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Middle Lake Ibis Rookery near Kerang, Victoria
The Ibis Rookery at Middle Lake, six kilometres north of Kerang is a popular destination for nature lovers and bird watchers. The bird hide offers viewers the perfect place to watch Strawnecked and White Ibis and other spectacular birds such as Pelicans, Swans, Spoonbills, Egrets and Ducks.
Two species of Ibis inhabit the rookery with numbers often exceeding 20,000. The White Ibis is identified by its almost entirely white body plumage. The Straw-necked Ibis has unique, yellow, straw-like feathers on its neck. The wings, back and collar are glossy, iridescent black while most of the underparts are white. In both species the head is featherless, with the skin black and a long, down-curved, black beak. The Royal Spoonbill with its black, spoon-shaped bill and black legs also nests in small numbers amongst the Ibis.
Ibis can be found over most of Australia except for the inland of Western Australia. After breeding at Middle Lake, Ibis disperse widely. They are highly nomadic and can travel long distances. Some Ibis in Middle Lake had CSIRO bands placed on their legs, two of those bands were returned from New Guinea.
Preferred habitats include shallow wetlands and open grasslands. In the Kerang area irrigated pasture attracts large numbers of Ibis feeding on crickets, grasshoppers, grubs and many insects flooded out by irrigation water. They are very effective pest controllers!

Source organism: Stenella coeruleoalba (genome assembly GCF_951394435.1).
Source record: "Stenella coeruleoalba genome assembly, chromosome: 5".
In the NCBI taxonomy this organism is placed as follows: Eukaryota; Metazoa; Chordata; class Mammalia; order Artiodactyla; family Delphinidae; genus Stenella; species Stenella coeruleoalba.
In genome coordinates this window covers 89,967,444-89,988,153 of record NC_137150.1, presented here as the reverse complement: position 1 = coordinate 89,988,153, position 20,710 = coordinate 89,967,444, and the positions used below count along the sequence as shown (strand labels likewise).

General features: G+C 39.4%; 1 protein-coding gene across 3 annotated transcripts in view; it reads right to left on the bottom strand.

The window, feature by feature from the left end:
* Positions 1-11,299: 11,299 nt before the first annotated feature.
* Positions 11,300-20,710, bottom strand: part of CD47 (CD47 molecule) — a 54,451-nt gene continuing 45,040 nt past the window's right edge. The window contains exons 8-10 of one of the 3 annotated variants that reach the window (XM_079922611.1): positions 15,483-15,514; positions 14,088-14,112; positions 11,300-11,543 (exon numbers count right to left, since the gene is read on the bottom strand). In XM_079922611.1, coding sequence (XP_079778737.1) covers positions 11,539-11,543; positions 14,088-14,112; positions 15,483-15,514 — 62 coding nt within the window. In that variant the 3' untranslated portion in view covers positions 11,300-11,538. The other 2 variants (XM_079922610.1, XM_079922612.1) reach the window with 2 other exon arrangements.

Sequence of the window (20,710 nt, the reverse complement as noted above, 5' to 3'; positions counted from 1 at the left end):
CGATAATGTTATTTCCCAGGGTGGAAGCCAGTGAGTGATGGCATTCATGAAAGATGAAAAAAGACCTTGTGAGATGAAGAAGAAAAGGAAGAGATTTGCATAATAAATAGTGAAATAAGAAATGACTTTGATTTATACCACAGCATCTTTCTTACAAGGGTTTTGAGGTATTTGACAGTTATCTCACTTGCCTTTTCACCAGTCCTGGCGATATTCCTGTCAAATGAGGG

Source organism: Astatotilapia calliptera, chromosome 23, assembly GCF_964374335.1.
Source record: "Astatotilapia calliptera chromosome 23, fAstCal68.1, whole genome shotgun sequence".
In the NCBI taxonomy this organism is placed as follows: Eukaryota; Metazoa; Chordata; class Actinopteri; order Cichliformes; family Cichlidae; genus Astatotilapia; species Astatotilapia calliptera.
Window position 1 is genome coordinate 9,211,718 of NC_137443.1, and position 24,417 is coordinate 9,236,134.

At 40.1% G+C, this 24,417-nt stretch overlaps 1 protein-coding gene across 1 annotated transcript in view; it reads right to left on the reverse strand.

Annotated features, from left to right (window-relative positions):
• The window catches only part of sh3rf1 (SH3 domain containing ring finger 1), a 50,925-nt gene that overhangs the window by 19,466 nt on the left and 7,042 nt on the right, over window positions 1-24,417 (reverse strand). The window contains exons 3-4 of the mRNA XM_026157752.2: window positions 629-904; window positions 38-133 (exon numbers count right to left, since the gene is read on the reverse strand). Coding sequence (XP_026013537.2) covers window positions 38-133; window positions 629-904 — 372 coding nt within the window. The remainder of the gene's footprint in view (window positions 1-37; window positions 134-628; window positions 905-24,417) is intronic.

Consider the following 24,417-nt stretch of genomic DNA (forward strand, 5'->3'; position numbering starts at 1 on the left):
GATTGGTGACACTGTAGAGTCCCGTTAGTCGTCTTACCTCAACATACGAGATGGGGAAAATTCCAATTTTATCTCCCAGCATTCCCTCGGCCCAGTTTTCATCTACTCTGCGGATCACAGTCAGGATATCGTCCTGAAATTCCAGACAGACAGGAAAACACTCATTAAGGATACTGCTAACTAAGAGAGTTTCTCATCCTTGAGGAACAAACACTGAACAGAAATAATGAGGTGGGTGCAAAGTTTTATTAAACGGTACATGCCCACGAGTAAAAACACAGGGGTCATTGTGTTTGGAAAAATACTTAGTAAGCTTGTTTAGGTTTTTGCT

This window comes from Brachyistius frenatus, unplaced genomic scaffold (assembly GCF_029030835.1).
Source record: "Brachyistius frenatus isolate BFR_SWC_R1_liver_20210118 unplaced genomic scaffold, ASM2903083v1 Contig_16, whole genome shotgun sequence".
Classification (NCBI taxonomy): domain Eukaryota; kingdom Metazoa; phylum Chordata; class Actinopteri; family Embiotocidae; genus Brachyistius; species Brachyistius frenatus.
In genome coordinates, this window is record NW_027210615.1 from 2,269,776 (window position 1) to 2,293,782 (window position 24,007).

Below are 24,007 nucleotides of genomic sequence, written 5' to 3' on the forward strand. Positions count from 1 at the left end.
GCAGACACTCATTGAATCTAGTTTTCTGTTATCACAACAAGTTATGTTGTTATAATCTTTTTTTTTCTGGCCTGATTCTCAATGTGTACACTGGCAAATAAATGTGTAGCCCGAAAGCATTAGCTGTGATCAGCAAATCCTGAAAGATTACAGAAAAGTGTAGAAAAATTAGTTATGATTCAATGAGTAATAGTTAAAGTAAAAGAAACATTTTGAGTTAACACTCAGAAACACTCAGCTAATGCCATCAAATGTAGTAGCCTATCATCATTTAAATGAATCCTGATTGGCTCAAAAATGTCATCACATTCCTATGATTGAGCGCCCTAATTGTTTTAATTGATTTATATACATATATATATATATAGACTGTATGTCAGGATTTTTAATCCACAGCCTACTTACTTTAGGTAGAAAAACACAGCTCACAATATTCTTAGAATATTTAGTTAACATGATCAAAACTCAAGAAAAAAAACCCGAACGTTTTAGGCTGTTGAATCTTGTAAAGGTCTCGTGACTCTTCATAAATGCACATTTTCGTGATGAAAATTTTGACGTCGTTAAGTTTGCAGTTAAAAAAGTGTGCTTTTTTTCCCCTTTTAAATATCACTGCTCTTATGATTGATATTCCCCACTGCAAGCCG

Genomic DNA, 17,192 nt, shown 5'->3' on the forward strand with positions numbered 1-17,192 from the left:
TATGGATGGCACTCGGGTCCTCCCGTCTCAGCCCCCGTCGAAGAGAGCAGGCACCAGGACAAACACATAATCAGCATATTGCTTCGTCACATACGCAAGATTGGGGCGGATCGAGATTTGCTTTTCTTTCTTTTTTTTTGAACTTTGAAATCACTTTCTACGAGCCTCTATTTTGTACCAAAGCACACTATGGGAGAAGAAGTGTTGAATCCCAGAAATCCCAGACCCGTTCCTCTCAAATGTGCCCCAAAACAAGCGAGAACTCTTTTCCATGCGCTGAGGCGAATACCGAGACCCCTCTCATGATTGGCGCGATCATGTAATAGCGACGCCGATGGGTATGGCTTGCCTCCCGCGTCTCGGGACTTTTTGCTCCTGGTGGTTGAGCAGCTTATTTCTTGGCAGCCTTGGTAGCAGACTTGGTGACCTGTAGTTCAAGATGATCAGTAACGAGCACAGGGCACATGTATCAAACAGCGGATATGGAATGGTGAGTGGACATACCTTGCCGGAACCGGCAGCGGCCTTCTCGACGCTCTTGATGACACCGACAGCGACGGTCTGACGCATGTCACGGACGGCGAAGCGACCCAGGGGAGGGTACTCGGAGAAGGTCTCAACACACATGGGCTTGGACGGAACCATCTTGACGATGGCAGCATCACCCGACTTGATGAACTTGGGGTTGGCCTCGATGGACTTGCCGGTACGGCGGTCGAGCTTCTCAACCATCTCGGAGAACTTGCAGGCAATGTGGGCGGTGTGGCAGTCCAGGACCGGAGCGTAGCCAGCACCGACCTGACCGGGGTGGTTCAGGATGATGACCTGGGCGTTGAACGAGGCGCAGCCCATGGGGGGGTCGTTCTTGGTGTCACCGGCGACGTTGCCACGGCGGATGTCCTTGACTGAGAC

However, Straw-necked Ibis are also more likely to venture out into the dry country in search of food.
From the bird hide in a good season you can see large colonies of Ibis nesting on islands of lignum and reeds, which have been bent over and trampled by the Ibis to form nests. The normal clutch of eggs consists of two to five eggs. Ibis can be seen rising on thermals high above the rookery, forming V formations to travel to the feeding areas, returning to feed the chicks with partly digested food. Ibis can travel 30 to 40 kilometres in search of food.
Photographs by Tom Lowe
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